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Review: Green Book – “A well-intentioned crowd-pleaser”

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Odd couple buddy movies don’t usually attract the kind of heat Green Book has. Inspired by a real 1962 road trip where a black virtuoso pianist, Dr Don Shirley (Mahershala Ali) is driven through the deep south on tour by a white, ex-bouncer, Tony Vallelonga (Viggo Mortensen). Directed by Peter Farrelly with a script by Tony’s son Nick, the white perspective of the story has been criticised by Don’s Shirley’s family for lacking credibility as well as film critics for its sanitised racial politics.

The personal is political, and these are a legitimate argument. However, it’s a film that has a spirit of kindness and flickers of hope bundled up in a mainstream entertainment package.

Green Book is named after the travel guide written for African Americans between 1936 and 1966 travelling through racially segregated States that the pair use to help Dr Shirley travel more safely on tour.

The film isn’t here to do anything particularly radical, but it is, for the most part, a well-intentioned crowd-pleaser about racial division. Different folks, shown with very broad strokes.

The story beats are heavily signposted throughout the film. We get the ‘how will this ever work?’ set up. Viggo Mortensen’s Tony is a gruff, hot-tempered Italian American who cracks heads as a bouncer at The Copacabana. Dr Don Shirley is a poised, famous but private musician and intellectual living in a penthouse above Carnegie Hall. But Tony needs a job, and Don needs some muscle to drive him through Jim Crow country. So off they go on an eight-week tour through the southern states.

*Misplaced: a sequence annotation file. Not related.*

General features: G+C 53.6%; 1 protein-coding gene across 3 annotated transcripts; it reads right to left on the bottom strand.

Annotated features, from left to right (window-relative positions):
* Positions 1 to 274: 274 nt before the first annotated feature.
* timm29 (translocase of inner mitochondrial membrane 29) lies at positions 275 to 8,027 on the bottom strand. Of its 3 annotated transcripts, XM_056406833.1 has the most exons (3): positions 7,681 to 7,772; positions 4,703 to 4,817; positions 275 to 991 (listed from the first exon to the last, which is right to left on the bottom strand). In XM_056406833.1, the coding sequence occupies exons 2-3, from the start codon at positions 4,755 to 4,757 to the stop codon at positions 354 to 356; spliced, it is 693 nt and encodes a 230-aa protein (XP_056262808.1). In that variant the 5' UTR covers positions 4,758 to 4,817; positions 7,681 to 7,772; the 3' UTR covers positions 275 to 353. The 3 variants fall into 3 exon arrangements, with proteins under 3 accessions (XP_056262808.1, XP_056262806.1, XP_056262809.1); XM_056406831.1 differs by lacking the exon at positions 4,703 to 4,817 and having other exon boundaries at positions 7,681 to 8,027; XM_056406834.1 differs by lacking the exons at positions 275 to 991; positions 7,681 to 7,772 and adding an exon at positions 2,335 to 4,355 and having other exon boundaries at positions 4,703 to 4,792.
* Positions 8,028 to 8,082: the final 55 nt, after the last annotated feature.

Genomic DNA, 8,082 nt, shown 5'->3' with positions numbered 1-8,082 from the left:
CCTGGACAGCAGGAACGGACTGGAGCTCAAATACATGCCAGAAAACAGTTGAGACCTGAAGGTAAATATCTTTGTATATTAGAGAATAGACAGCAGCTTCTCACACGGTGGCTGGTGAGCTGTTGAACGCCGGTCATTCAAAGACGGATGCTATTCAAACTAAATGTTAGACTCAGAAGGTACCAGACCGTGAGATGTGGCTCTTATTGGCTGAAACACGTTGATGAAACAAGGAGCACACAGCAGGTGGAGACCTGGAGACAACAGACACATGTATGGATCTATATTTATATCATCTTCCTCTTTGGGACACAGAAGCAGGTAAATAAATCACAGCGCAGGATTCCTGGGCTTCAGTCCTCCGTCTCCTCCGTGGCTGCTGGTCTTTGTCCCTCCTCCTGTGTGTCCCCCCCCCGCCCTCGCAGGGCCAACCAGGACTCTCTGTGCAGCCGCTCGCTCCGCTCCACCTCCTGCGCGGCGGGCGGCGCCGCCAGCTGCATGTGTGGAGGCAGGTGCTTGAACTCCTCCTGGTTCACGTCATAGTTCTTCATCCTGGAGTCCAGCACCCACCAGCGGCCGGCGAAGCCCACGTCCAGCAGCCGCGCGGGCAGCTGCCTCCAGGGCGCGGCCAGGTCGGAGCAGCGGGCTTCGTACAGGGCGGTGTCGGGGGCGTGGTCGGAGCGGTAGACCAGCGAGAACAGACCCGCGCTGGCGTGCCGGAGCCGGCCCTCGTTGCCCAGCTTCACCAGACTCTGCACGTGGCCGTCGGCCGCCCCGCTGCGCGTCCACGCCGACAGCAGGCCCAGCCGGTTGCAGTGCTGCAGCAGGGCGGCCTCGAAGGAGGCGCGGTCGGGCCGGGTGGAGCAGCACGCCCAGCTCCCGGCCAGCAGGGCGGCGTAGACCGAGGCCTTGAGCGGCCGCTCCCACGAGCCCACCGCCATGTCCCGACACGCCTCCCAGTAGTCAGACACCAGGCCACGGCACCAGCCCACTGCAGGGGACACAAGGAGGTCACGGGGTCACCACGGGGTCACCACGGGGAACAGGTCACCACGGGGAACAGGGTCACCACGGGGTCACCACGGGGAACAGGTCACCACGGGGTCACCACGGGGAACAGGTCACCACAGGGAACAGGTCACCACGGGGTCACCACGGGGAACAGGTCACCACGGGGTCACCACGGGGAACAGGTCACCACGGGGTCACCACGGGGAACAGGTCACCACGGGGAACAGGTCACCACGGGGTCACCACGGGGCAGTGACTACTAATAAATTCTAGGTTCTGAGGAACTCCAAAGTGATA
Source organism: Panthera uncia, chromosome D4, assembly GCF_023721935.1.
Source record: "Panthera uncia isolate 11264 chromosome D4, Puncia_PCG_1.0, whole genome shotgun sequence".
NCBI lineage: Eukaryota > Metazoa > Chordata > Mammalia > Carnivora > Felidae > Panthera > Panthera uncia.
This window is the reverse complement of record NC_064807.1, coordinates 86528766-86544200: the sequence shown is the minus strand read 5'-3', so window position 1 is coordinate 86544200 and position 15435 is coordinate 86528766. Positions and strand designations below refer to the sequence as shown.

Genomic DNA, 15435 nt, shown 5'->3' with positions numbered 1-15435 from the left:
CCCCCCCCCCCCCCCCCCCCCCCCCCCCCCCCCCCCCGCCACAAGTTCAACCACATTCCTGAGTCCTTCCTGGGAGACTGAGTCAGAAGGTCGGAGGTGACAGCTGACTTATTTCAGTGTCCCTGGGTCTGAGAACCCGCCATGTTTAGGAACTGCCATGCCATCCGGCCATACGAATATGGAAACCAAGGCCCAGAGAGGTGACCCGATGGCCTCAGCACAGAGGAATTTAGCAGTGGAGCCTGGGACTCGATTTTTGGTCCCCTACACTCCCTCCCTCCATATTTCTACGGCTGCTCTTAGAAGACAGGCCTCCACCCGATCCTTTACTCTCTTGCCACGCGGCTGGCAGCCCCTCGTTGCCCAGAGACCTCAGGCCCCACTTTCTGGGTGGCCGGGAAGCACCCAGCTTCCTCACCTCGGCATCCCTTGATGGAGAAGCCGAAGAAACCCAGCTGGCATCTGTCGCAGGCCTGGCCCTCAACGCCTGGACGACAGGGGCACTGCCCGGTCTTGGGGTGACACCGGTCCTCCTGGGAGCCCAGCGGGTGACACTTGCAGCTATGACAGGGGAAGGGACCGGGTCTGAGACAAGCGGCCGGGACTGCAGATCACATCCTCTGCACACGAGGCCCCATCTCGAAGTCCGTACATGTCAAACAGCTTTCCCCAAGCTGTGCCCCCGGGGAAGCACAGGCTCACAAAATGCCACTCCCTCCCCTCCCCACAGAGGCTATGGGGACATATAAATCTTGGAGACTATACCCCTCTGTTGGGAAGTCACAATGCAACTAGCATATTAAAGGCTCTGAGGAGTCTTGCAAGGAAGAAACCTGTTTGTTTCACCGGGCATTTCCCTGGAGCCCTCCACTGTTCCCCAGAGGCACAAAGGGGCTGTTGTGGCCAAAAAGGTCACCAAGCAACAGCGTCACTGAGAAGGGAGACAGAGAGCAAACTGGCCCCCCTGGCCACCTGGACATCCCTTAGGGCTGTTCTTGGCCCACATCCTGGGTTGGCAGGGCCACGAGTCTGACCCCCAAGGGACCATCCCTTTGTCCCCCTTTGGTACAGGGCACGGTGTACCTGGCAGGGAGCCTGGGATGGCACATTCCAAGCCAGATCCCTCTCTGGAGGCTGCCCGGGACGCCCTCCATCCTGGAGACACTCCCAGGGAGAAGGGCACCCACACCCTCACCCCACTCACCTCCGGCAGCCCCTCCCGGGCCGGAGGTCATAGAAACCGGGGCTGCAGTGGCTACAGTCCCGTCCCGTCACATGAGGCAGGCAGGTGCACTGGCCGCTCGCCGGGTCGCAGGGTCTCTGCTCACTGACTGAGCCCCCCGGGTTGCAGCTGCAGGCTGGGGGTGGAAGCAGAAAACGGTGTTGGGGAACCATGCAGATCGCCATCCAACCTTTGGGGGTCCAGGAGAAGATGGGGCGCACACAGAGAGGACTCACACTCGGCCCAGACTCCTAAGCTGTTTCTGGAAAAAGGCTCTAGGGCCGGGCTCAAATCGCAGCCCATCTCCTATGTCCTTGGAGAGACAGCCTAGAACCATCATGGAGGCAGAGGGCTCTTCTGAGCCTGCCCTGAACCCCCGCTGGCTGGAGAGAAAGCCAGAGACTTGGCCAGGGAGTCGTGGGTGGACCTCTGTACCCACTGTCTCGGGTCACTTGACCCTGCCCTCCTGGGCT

A tour where Don receives a red carpet greeting by moneyed white hosts, only to be told he’s not welcome to use the indoor bathroom. We never really see the brutal details of violence and racism in ‘60s America, but it looms in the background. Lurking like the thugs in grimy bars, and in the dread of seeing Tony and Don’s car pulled over by a police officer on a dark road.

Contextual depth is lacking, but the on-screen chemistry between the two leads is hard to deny. Awards categories may consider Marsala Ali a supporting actor, but the story wouldn’t exist if Tony hadn’t met Don and it is testament to Ali’s skill as an actor that he does a lot with the small details teased out about Shirley’s private life in the script. Viggo Mortensen leans a bit close to caricature at times. He waves his arms and chews up scenery on occasion (as well as food with his mouth open, gross). But scenes where Tony’s raconteur-like flair for bullshitting is met by clipped responses from Don, occasionally zinging him back are some of the film’s most entertaining. “Two t’s in bullshitter”, Don retorts, as he helps Tony write letters home to his wife Delores (an underused, Linda Cardellini) with far more eloquence than he’s used to.

Like a lot of musicians, Don Shirley is never more animated than when comes to life in performing his music. His whole body language is looser. In the car he’s buttoned up, trying to get from A to B with as little hassle as possible. On stage, he plays without inhibition. In those moments eyes are on him for the right reasons. Ali shines brightly in those moments, but also in the pensive moments, where his “otherness” is most obvious: his fluid sexuality, his wealth as well as his race all make it hard to fit in anywhere, especially in the Bible Belt.

As a feel-good crowd-pleaser about an unlikely friendship, and finding empathy through shared experience Green Book works. It’s less successful in its social commentary. A light touch can be an accessible way of dealing with hard subjects, but more weight needed to be given to seeing those experiences through Don Shirley’s eyes rather than Tony’s. The film’s festive coda reaches for those Frank Capra feels to bring the curtain down on, it’s a shame it didn’t come out a couple of months earlier.

Overall, it’s an entertaining A Side that hints at but doesn’t quite deliver on its portrayal of an enigmatic Black musician and his subversive 1962 Tour. Perhaps there is an opportunity to explore further into Don Shirley’s story in a B Side.

Green Book is released in UK Cinemas on 30th January.

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